Is Hearthstone's Chat Wheel Really Worth Praising?

While talking to my mom the other day, she informed me of a new social media app called “Yo.” Yo, allows you to send only one message to your friends, and that message is literally “yo.”  While I thought it was a fun idea, a short-lived joke app, when she told me that it had over a million users, my blood boiled at the thought of this app being taken seriously as a new innovation in social media.

How much can Yo help you connect with your friends when all you can say is one thing over and over? I imagined people sending strings of Yos to one another, tricking themselves into thinking they are having meaningful interaction when they all merely receive empty words. It's like if you took Facebook and stripped away everything but the poke feature.

I chafe at limited communication. The idea of a social media service that only lets you choose from a handful of pre-written responses instead of freely expressing yourself aggravates me, and that is why I'm worried about what Hearthstone might mean concerning how we talk to each other in online games.

  Hearthstone  screenshot from Blizzard

Hearthstone screenshot from Blizzard

For those not in the know, Hearthstone is Blizzard's online card game that's currently free to download. One of Hearthstone's features consists of its limited chat functions, which restricts you to a half-dozen emotes selected from a wheel such as “Well Played,” “Thanks,” or if you're feeling saucy, “Threaten.”

This aspect of Hearthstone's design has been praised up and down for a number of good reasons, most pointedly because it makes it difficult to have a bad experience in online multiplayer. Without the freedom to chat, your opponent's forbidden to say anything mean or rude to you. The worst they can do is hit you with a sarcastic “Sorry” emote after you spend all your mana laying down a fearsome Molten Giant and they use a spell to Polymorph it into a harmless sheep.

  Hearthstone  screenshot from Gabe Wood

Hearthstone screenshot from Gabe Wood

Hearthstone is a great gateway game for online multiplayer; it’s free-to-play, colorful, and simply designed both visually and mechanically. The lack of chat compliments these features. Game-averse users who normally wouldn't touch a generic MMO or card battle game are more willing to play Hearthstone because you can basically pretend you're playing against a really crafty AI opponent. The lack of a chat system means you put little pride at stake when you queue up for a Hearthstone match.

But I'm worried that other companies will observe Hearthstone's success, see this lauded emote wheel, and make chatless multiplayer the new standard. It's too effective for other games to not copy it. It makes sense for game companies to prefer it to open chat as the enforced civility means less money spent on community management and, for free-to-play titles, no need to ban players (a.k.a potential customers) for bad manners. Plus, it may help when courting that coveted market of “casual gamers” who have little patience for trolls and bullies.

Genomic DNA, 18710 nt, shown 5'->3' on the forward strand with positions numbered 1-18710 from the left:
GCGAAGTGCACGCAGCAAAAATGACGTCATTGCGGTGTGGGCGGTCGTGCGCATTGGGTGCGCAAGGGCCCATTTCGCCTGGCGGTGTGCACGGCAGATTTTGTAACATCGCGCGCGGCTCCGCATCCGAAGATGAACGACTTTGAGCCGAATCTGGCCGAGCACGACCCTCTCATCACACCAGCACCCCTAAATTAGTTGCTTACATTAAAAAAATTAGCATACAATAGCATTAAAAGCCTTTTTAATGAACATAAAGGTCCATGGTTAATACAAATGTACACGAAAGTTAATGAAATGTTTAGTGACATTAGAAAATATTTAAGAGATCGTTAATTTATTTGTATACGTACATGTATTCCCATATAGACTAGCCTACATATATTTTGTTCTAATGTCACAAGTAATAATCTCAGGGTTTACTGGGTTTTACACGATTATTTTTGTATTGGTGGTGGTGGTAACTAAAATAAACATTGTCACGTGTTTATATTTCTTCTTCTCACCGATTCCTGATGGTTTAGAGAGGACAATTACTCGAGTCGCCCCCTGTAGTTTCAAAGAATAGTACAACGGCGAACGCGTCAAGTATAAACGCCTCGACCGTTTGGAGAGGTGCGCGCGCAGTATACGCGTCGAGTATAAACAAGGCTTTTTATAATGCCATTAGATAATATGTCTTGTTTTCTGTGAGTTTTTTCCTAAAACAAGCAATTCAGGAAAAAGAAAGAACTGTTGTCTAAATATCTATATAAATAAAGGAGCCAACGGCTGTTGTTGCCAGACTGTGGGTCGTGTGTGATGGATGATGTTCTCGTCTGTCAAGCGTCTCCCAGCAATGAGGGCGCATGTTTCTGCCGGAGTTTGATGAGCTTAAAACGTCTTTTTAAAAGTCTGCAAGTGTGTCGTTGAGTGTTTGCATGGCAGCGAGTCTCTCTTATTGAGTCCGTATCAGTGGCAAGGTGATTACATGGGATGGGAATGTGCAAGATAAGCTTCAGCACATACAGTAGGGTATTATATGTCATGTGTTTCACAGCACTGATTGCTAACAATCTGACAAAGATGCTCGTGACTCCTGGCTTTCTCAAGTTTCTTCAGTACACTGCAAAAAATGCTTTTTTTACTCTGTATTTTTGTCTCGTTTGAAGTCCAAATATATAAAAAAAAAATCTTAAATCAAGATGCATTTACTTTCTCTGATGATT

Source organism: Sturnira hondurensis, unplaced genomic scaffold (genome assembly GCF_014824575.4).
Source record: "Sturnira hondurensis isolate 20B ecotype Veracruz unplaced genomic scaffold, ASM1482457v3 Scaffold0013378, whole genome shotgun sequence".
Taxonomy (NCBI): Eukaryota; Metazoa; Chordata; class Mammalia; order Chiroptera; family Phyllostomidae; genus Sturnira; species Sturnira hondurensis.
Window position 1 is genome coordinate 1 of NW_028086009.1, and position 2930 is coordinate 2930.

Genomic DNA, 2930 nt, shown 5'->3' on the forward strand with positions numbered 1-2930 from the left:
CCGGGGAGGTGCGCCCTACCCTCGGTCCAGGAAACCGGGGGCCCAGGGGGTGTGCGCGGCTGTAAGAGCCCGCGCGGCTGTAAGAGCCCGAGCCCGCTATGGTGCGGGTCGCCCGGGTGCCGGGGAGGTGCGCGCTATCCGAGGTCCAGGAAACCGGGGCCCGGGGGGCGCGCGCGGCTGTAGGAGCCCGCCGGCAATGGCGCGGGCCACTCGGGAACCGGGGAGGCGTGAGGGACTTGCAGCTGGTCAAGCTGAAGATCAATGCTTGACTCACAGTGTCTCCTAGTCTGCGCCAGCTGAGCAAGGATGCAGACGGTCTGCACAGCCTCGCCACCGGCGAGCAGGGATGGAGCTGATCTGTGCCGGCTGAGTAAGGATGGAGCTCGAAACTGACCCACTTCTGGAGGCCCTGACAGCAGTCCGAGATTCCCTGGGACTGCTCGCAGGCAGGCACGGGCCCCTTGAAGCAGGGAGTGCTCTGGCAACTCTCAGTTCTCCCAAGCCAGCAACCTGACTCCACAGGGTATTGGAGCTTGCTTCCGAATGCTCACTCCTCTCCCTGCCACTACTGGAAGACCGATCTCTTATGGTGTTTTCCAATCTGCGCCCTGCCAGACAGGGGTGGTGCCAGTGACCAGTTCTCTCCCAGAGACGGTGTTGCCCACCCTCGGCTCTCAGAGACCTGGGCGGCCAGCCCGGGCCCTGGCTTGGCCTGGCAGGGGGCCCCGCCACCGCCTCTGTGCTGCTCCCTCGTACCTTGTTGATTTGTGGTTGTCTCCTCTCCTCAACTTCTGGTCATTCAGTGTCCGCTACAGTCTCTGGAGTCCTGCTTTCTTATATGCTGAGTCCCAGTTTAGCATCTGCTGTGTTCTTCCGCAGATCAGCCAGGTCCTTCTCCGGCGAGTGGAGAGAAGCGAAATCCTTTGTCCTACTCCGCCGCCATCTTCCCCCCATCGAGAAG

It's great that Hearthstone’s chat works, and it's a needed experiment in alternative communication methods, but I don't want every game to be Hearthstone. I view communication as an integral part of the multiplayer experience. A competitive game’s ability to make you feel both incredibly weak and incredibly strong are intertwined with its mechanics, and an open chatlog can highlight those extreme emotions. There are few things sweeter than getting heavily trash-talked by an opponent early in the game and then coming back and shutting them down with a win.

At the same time, while chat enables these epic experiences, it enables hundreds of times more negative nightmares for everyone else. I get harassed, belittled, and called names in chat all the time, and I'm a straight, white guy. If you have a gamer handle indicating you're a woman, or gay, or Hispanic, get ready for an even bigger dose of verbal anguish. The freedom to say what you want comes with a price that everyone else pays.

Game developers are still improving chat systems to reduce negative behavior. A post on the League of Legends forums points out stats showing how adding voice chat to the client increased verbal abuse in League games. If letting players verbally talk to one another increased incidences of toxic behavior by a significant amount in text chat, then who knows what other game design elements are making players act less kind with one another? Alternatively, Magic 2014 made chat optional by hiding the window by default and only showing it if you click a button.

  Magic 2014's  chat log is set to hide as default, so you can't see what players are saying if you don't want to. Screenshot by Gabe Wood. 

Magic 2014's chat log is set to hide as default, so you can't see what players are saying if you don't want to. Screenshot by Gabe Wood. 

Improvements like these reduce problems with trolling and will likely get even more sophisticated in the future, but you know what practically eliminates those problems right now? The Hearthstone wheel.

I don't want to think that gamers need a communication system as draconian as Hearthstone's to keep us in line. I want to think that, when given the ability to type anything to one another during a competition, we won't default to trying to hurt each other's feelings. However, if we really are incapable of civility and use this freedom to be as nasty as we can to others, then we don't deserve to chat. We deserve the wheel.

 

Gabe Wood is an LA-based comedian currently working through the meat grinder that is the entertainment industry. He spends his free time working through his Steam backlog when he can pry himself away from DOTA 2 and League of Legends